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This article was published 1/11/2013 (971 days ago), so information in it may no longer be current.
When news broke that Lou Reed -- the hugely influential Velvet Underground leader, New York legend and rock 'n' roll visionary -- had died last Sunday of liver disease, the music world was left reeling. An outpouring of thoughtful obituaries and nerdy think-pieces recalling his monumental and far-reaching impact on modern music followed. A host of musicians, including David Bowie, Morrissey, Patti Smith and Iggy Pop, have paid their respects; Arcade Fire even slipped in a Lou Reed medley that included covers of Perfect Day and Satellite of Love during its NPR session this week. Memories are still being shared.
Allan Beardsell has his own personal memory of the venerated songwriter. About six years ago, the noted Winnipeg luthier -- who has been professionally building custom guitars for nearly two decades -- had a guitar commissioned by Reed himself.
Reed was introduced to Beardsell's work via a Vancouver musician and Georgia Straight music scribe by the name of Alex Varty, who owns an extensive guitar collection and has been a friend of Beardsell's for years.
"Alex called me up and he said, 'You'll never guess who just showed up at my doorstep,'" Beardsell recalls with a laugh. "I don't know how Lou heard about his guitar collection, but there he was. I don't make a traditional-style guitar and Lou is not a traditionalist. Alex put one of my guitars in his hands and apparently he flipped out."
Varty told Beardsell to expect a call from Reed's camp. "I didn't think anything of it. A month later, I got an email from one of his guitar techs that said Lou was interested in commissioning a guitar."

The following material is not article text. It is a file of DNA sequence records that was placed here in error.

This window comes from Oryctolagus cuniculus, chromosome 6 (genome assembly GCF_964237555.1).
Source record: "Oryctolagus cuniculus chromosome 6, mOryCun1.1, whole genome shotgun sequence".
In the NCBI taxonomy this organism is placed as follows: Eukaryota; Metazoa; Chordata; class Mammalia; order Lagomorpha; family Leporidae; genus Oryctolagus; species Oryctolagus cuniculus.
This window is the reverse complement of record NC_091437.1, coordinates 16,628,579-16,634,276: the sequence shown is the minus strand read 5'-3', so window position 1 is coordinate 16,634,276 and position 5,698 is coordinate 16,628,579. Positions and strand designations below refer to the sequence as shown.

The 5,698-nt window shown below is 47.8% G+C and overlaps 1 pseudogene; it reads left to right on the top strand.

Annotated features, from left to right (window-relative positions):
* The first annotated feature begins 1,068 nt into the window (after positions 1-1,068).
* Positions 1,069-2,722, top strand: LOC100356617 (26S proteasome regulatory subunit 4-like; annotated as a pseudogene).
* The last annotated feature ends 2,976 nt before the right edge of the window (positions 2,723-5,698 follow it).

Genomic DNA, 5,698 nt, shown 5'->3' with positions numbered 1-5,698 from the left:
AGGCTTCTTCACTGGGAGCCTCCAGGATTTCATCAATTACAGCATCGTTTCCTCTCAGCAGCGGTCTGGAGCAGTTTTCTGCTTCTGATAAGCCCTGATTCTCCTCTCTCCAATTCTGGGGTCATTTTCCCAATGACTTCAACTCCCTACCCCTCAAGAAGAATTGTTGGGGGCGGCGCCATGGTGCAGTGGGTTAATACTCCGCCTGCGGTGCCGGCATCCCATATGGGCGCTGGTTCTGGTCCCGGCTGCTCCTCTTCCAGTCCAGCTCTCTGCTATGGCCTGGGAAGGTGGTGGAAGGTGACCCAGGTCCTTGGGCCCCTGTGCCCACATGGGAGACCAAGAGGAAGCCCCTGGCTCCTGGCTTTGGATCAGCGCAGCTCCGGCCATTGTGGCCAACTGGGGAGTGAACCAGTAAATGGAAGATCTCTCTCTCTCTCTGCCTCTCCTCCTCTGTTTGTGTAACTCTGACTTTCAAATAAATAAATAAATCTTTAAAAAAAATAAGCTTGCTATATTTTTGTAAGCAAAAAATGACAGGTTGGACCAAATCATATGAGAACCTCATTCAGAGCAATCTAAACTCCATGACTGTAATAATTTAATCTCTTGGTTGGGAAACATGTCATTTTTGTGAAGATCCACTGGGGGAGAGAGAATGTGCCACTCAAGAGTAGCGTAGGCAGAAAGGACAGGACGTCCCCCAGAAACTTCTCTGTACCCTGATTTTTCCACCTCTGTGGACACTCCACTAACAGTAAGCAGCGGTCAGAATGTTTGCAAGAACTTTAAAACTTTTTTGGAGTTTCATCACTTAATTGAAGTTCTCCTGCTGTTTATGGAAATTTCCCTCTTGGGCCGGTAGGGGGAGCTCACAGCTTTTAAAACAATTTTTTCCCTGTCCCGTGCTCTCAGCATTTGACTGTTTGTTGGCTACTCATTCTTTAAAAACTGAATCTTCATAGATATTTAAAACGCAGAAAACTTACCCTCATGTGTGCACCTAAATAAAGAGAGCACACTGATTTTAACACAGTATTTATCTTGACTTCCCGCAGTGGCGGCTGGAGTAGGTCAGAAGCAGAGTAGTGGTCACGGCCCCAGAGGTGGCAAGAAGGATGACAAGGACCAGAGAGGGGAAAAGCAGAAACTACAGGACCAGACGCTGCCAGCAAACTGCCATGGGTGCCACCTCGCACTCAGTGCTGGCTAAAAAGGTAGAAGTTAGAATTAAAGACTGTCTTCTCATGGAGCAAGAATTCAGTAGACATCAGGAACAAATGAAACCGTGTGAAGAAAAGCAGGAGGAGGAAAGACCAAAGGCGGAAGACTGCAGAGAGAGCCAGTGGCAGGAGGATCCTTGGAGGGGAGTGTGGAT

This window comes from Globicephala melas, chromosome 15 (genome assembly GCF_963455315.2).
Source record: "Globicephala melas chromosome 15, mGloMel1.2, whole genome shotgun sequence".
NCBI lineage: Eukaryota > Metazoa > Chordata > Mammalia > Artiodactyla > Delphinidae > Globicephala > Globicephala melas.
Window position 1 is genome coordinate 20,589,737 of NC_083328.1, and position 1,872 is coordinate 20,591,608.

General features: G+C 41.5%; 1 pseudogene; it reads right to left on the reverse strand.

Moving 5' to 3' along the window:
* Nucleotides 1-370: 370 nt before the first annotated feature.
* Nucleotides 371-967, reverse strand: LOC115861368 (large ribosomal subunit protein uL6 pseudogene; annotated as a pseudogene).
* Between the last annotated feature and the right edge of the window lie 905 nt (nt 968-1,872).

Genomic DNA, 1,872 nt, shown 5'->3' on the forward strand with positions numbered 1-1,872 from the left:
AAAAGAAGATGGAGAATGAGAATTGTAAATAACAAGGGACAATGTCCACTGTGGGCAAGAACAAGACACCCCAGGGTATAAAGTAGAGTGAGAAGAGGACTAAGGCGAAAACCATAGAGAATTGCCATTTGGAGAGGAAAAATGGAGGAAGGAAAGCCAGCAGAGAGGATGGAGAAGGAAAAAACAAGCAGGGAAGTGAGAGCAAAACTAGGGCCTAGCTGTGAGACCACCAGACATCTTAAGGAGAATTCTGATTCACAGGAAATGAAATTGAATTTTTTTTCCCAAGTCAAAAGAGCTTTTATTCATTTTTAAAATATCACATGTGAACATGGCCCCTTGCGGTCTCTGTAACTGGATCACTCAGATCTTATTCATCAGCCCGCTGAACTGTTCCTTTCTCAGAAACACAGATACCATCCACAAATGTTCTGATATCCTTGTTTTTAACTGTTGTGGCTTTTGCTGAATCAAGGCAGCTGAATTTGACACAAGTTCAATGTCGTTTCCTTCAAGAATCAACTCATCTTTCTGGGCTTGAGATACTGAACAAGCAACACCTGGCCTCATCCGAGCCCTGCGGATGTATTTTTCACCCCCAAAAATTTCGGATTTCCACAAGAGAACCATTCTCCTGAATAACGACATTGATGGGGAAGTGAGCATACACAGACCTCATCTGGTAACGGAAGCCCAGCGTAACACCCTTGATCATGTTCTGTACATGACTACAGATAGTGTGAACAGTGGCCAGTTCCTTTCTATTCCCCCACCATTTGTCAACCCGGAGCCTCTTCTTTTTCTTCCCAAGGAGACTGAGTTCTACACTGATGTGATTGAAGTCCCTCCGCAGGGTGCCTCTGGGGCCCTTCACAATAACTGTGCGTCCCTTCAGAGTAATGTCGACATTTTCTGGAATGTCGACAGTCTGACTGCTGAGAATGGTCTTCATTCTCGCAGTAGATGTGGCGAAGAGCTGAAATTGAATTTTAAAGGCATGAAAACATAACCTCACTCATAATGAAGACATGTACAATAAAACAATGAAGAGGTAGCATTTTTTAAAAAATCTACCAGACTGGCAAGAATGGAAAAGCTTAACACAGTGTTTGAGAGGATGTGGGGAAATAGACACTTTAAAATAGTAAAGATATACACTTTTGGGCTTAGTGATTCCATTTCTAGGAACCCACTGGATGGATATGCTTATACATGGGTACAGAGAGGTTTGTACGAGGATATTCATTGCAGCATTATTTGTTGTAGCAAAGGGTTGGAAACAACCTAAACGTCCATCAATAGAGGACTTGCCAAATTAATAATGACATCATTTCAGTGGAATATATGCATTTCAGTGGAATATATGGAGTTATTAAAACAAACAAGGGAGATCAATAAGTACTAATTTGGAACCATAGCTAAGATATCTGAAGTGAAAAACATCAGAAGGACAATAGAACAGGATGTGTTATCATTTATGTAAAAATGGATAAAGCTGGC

After a few weeks of email exchanges, Beardsell finally suggested he should talk to Reed himself.
"A couple days later, I got a call from Lou. In that thick Brooklyn accent of his he said, 'Hi, it's Lou -- what do you need to know?'
"I've heard about other people having explosive dealings with him, but he was really nice to me, He seemed like a straight-up dude," he adds with a laugh.
Beardsell doesn't know what became of the finished guitar -- "an acoustic guitar, which is unusual." He doesn't know if it was used on any recordings or preserved as a prized addition to Reed's estimable guitar collection. "I don't have any pictures or recordings," he says.
Still, creating a handmade work of art for someone who served as a personal creative inspiration is its own reward.
"I was a pretty big fan. I listened to his albums and I appreciated his songwriting. It was the urban vision he presented that I found so fascinating. He wasn't the greatest guitar player or the greatest singer -- but he's a true artist. He really said something. I used to listen to (1989's) New York just about every day," says Beardsell.
The luthier, who grew up in Vancouver and later moved to Toronto, started making guitars out of scraps he collected from his job at a cabinet maker's.
"I made some real ashtrays at first," he says, laughing.
In the years that followed, he made his living repairing guitars and building the odd custom piece for notable Toronto musicians such as Ian Blurton. Beardsell moved to Winnipeg in the mid-'90s to start his family, and turned his focus to building. He ran his business out of his Wolseley garage before relocating to his current St. Matthews Avenue location, which used to be the workshop of Thomas 'Gar' Gillies, the inventor of Garnet Amplifiers, which were favoured by the Guess Who.
To have a musical legend ask for one of your guitars is a unique kind of career affirmation.
"It definitely makes you feel like you've made the right choice with your life. I don't make my living off guys like that. My living comes from more obscure artists. Famous musicians are not usually involved with the equipment on that level because they're usually endorsed," Beardsell says.
"For Lou Reed to seek out a guy working out of his garage in Wolseley, it's pretty extraordinary."